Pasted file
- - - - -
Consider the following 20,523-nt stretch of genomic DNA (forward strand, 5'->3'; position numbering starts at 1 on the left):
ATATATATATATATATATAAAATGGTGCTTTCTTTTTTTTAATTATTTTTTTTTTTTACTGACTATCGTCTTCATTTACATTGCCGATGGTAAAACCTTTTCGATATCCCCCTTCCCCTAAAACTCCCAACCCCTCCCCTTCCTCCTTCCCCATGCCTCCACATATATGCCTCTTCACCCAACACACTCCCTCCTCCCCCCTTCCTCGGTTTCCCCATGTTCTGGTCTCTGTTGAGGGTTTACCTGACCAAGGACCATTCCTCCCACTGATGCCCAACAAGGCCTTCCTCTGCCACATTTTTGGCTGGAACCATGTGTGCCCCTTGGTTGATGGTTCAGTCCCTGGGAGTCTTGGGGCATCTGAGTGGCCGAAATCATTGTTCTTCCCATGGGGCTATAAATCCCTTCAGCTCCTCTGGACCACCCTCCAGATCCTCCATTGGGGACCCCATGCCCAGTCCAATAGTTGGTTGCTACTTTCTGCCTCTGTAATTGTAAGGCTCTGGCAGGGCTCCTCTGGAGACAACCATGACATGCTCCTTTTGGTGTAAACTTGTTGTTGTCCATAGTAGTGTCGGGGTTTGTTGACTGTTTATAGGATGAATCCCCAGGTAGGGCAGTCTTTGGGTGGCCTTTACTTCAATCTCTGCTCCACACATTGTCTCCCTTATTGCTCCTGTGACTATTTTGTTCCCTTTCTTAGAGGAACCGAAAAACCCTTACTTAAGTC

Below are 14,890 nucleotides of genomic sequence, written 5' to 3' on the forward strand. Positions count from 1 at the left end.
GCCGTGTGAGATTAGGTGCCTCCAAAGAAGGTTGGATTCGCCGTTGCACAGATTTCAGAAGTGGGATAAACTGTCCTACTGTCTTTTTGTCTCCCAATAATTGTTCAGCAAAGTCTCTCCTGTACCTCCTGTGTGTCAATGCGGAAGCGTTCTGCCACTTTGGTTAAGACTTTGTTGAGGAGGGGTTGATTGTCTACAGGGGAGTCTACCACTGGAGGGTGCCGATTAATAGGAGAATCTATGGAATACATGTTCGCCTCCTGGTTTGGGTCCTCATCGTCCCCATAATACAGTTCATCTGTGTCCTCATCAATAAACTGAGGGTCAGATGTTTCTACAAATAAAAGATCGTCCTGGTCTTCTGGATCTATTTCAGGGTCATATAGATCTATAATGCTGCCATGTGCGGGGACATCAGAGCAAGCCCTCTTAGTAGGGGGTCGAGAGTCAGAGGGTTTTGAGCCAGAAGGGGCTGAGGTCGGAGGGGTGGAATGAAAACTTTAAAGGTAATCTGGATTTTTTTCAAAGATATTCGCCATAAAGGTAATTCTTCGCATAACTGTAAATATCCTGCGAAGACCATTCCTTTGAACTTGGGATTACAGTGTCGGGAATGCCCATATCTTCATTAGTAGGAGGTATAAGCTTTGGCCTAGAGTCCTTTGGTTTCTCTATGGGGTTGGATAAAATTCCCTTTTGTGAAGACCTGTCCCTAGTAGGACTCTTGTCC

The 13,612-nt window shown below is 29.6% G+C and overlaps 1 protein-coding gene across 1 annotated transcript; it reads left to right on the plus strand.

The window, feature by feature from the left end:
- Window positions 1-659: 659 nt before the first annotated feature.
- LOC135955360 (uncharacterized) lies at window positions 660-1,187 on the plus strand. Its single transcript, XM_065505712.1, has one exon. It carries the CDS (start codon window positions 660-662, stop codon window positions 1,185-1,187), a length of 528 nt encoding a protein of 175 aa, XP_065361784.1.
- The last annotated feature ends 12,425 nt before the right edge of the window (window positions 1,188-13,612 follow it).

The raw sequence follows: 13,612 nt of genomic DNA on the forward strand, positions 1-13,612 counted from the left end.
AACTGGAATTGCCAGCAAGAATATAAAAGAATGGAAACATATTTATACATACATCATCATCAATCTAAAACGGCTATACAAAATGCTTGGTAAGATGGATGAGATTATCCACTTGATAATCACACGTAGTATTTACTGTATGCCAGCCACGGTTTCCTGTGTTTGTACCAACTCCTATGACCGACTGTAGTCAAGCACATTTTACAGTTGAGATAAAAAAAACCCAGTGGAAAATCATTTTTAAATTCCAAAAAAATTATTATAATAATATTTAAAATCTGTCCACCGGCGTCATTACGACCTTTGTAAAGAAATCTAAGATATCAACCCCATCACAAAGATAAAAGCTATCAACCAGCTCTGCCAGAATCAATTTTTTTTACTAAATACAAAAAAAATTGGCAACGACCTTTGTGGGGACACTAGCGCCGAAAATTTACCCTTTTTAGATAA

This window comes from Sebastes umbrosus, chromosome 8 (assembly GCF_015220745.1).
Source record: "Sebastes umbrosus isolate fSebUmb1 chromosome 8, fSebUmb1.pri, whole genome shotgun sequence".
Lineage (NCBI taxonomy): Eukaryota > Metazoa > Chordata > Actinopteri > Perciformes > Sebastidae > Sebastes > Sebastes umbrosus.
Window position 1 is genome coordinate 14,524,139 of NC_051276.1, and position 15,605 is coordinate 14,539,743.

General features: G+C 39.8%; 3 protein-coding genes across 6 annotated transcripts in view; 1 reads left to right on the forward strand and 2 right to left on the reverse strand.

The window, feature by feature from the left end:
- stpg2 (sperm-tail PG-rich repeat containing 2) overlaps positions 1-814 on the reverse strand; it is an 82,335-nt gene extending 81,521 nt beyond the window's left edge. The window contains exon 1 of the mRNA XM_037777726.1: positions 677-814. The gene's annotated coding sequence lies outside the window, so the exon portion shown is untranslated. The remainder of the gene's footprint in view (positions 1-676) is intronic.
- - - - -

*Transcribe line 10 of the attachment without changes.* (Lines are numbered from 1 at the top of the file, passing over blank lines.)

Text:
The raw sequence follows: 13,612 nt of genomic DNA on the forward strand, positions 1-13,612 counted from the left end.